Member firms of Ius Laboris, give a view from Belgium, France and Germany on the data protection implications of the preventive measures in place to stop the spread of COVID-19
Due to the outbreak of COVID-19, organisations are taking various preventive measures to prevent the spread of the virus. These range from questionnaires (about recent destinations, medical symptoms, etc.) to measuring body temperature (with a thermometer or even with thermal imaging cameras) and taking immunity tests. As part of these measures, in most cases employees’ and visitors’ personal data will be processed. But how far can an organisation go in processing this data?
Processing of sensitive data
As such, medical tests do not constitute processing of personal data. However, as soon as information is collected, stored, transmitted or consulted, personal data is processed, which implies the need for compliance with data protection legislation including the GDPR.
As soon as data relating to a person’s health is processed, additional caution is required. Indeed, health data is sensitive data and enjoys special protection under the GDPR.
The European Data Protection Board emphasised in its recent guideline (03/2020 on ‘the processing of data concerning health for the purpose of scientific research in the context of the COVID-19 outbreak’) that health data is a broad concept. Both the results of a medical test or treatment and the information collected from a query (e.g. on symptoms) can be considered as health data.
The GDPR states that any processing of personal data requires a legal basis (e.g. a legal obligation or the legitimate interests of the organisation). In addition, if sensitive data is also processed, the organisation will have to invoke a specific exception, since this processing is prohibited in principle.
It can be argued that an organisation can invoke a valid legal basis for collecting information, for example through questionnaires on recent destinations or symptoms. An organisation could argue that it has an obligation under the welfare law to analyse the risks from the coronavirus in order to be able to take adequate measures to ensure the health, safety and well-being of its employees, or it could invoke its legitimate interest to protect (the health of) its employees and customers and its economic interests (i.e. preventing multiple employees from falling ill at the same time).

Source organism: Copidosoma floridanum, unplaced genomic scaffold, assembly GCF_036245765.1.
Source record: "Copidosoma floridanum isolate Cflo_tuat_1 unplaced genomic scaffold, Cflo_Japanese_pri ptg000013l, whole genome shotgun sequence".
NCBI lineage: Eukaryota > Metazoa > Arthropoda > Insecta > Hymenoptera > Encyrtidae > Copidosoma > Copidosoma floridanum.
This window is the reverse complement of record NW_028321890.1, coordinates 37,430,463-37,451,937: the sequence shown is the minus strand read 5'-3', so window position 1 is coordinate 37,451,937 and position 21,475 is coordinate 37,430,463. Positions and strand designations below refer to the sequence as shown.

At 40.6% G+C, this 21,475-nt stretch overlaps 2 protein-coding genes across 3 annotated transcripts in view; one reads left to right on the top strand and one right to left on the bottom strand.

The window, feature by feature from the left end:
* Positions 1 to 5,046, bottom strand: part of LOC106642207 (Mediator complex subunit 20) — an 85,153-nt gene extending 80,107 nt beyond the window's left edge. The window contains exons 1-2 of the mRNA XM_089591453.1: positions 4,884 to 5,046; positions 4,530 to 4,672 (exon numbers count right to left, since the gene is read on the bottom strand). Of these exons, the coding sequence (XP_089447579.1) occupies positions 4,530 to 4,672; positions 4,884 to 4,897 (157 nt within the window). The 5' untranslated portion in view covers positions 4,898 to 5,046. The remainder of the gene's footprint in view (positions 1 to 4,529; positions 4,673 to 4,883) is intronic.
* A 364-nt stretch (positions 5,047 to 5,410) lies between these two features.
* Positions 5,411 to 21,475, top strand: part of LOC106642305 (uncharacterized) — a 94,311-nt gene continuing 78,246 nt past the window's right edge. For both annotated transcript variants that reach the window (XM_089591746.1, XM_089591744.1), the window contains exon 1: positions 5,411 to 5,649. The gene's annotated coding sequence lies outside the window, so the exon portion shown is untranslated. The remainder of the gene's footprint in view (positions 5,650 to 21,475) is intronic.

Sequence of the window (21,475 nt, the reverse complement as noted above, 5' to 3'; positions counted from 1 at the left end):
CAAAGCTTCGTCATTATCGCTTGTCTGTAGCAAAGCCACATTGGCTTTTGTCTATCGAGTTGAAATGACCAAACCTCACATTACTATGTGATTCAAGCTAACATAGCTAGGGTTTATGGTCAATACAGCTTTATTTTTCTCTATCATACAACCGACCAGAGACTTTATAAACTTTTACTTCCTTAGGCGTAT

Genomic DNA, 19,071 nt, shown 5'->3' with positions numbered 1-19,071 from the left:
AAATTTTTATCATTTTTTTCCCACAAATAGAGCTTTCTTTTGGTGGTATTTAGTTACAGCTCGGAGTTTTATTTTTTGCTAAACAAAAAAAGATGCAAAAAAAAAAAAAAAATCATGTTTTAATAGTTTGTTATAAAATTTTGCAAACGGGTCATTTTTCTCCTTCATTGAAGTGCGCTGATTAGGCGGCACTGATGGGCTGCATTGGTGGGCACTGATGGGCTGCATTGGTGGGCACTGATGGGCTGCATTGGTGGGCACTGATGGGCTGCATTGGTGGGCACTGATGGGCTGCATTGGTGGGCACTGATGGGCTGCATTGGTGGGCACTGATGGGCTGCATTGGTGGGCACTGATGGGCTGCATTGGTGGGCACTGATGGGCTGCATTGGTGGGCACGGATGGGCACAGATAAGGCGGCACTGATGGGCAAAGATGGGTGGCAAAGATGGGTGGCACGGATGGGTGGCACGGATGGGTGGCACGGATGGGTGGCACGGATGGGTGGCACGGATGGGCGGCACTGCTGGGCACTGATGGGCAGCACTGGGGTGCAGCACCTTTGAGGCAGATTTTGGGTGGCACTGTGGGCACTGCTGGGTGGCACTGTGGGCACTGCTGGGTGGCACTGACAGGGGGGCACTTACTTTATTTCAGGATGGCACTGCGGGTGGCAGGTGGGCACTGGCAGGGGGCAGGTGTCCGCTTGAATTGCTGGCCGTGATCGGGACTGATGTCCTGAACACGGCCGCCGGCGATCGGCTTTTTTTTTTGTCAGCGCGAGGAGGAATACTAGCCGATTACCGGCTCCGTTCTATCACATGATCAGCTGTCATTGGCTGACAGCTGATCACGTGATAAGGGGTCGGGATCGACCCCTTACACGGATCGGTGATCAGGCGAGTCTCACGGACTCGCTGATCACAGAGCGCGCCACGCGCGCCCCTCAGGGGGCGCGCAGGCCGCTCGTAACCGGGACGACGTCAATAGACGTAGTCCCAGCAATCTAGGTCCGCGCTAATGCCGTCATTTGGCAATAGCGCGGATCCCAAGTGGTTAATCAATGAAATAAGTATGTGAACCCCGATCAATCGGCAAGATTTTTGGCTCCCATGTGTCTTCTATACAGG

However, in order to process health data, it is necessary not only to invoke a general legal basis, but also to have an exception allowing for this processing. In the context of the survey on medical data, or the introduction of medical tests associated with the processing of health data, the following exceptions may be relevant.
The explicit consent of the data subject
The GDPR requires that consent must be freely given, specific, informed and unambiguous. This implies, among other things, that there is no imbalance of power between the controller and the data subject. Consent is, therefore, not a solid exception in the context of the employment relationship. Moreover, if consent is given, it can be revoked at any time.
The need for the controller (or the person concerned in the field of labour and social security law or for purposes of preventive or occupational medicine) to respect and exercise specific rights.
Within the framework of welfare legislation and its duty of care, the employer is obliged to take preventive measures, after risk analysis and consultation with the internal and external prevention services and the competent consultative body (Committee for Prevention and Protection at Work/trade union delegation, or if there is none, the workers). It does not seem excluded that in some organisations, for certain functions, these tests may be justified. Due account should be taken of the limitations imposed by welfare legislation (supervision by or under the supervision of an occupational doctor and reserved for high-risk functions).
Necessity for reasons of substantial public interest
This is relevant where it is provided for by EU or Member State law. For the time being, Belgian law does not provide for this type of derogations for companies.
Position of the European Data Protection Board